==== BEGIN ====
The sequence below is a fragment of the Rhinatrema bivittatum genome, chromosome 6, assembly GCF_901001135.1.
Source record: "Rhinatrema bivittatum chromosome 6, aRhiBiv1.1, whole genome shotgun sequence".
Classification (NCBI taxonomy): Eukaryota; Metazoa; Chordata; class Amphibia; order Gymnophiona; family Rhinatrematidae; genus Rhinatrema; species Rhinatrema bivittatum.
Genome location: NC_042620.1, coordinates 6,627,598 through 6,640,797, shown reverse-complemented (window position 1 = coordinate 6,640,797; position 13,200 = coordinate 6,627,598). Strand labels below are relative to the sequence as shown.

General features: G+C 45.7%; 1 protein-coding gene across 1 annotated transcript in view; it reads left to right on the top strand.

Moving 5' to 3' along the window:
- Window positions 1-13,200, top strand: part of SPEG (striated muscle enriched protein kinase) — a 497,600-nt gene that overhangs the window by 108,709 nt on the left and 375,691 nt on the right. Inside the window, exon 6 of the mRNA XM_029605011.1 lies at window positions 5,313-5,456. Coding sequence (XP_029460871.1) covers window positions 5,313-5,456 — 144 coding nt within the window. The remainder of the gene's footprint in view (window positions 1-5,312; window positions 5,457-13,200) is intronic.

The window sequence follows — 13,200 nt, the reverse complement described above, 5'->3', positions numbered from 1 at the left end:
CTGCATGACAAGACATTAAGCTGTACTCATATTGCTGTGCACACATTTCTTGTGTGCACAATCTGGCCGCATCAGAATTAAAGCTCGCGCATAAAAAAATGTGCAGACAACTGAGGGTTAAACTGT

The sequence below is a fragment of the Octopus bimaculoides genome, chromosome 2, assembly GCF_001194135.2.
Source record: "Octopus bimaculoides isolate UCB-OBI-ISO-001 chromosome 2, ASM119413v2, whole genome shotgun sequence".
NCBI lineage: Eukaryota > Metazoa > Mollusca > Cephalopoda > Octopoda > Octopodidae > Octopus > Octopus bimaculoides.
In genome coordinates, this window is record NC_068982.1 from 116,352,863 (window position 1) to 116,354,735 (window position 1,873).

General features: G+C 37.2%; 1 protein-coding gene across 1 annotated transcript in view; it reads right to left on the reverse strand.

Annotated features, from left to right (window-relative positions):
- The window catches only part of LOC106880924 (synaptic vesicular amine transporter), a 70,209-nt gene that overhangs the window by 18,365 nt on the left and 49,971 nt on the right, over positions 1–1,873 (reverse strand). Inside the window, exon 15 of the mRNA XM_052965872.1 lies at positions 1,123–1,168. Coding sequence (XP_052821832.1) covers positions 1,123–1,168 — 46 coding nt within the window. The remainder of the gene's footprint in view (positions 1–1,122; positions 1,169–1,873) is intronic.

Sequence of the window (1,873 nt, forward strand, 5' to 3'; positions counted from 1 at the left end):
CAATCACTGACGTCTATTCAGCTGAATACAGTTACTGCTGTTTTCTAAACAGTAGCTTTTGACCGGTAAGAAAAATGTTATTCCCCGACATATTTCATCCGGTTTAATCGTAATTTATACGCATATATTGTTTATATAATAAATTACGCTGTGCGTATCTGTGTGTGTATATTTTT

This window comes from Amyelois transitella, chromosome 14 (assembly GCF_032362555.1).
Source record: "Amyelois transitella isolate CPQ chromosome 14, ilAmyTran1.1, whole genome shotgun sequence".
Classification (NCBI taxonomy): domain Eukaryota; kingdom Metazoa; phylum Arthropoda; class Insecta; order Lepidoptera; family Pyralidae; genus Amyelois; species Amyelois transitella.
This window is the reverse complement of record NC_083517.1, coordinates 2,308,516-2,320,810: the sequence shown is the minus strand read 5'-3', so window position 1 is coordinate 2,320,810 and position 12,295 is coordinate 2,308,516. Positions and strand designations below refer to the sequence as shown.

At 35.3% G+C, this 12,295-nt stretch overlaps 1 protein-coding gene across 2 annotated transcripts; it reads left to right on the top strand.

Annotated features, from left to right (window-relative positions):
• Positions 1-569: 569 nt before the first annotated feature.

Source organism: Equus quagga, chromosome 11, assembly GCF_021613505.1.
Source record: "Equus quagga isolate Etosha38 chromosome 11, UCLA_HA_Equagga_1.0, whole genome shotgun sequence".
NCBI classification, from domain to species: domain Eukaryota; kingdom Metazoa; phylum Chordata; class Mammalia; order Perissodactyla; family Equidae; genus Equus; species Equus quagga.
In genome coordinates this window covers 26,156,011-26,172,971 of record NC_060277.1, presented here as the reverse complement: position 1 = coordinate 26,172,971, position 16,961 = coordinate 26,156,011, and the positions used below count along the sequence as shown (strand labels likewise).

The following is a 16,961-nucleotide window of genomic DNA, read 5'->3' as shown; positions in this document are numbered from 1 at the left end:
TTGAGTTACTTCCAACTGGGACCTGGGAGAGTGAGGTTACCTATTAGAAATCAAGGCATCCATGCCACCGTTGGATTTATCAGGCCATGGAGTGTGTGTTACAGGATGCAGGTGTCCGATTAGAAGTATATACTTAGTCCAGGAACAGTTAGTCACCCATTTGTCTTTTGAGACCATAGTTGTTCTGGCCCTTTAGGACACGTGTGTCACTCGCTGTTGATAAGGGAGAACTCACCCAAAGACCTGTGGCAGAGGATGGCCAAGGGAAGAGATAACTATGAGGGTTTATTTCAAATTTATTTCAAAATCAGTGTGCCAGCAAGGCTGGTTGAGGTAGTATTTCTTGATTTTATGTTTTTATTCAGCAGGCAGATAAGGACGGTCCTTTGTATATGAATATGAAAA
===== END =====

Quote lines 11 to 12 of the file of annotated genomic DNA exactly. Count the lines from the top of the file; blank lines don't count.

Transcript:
Source record: "Octopus bimaculoides isolate UCB-OBI-ISO-001 chromosome 2, ASM119413v2, whole genome shotgun sequence".
NCBI lineage: Eukaryota > Metazoa > Mollusca > Cephalopoda > Octopoda > Octopodidae > Octopus > Octopus bimaculoides.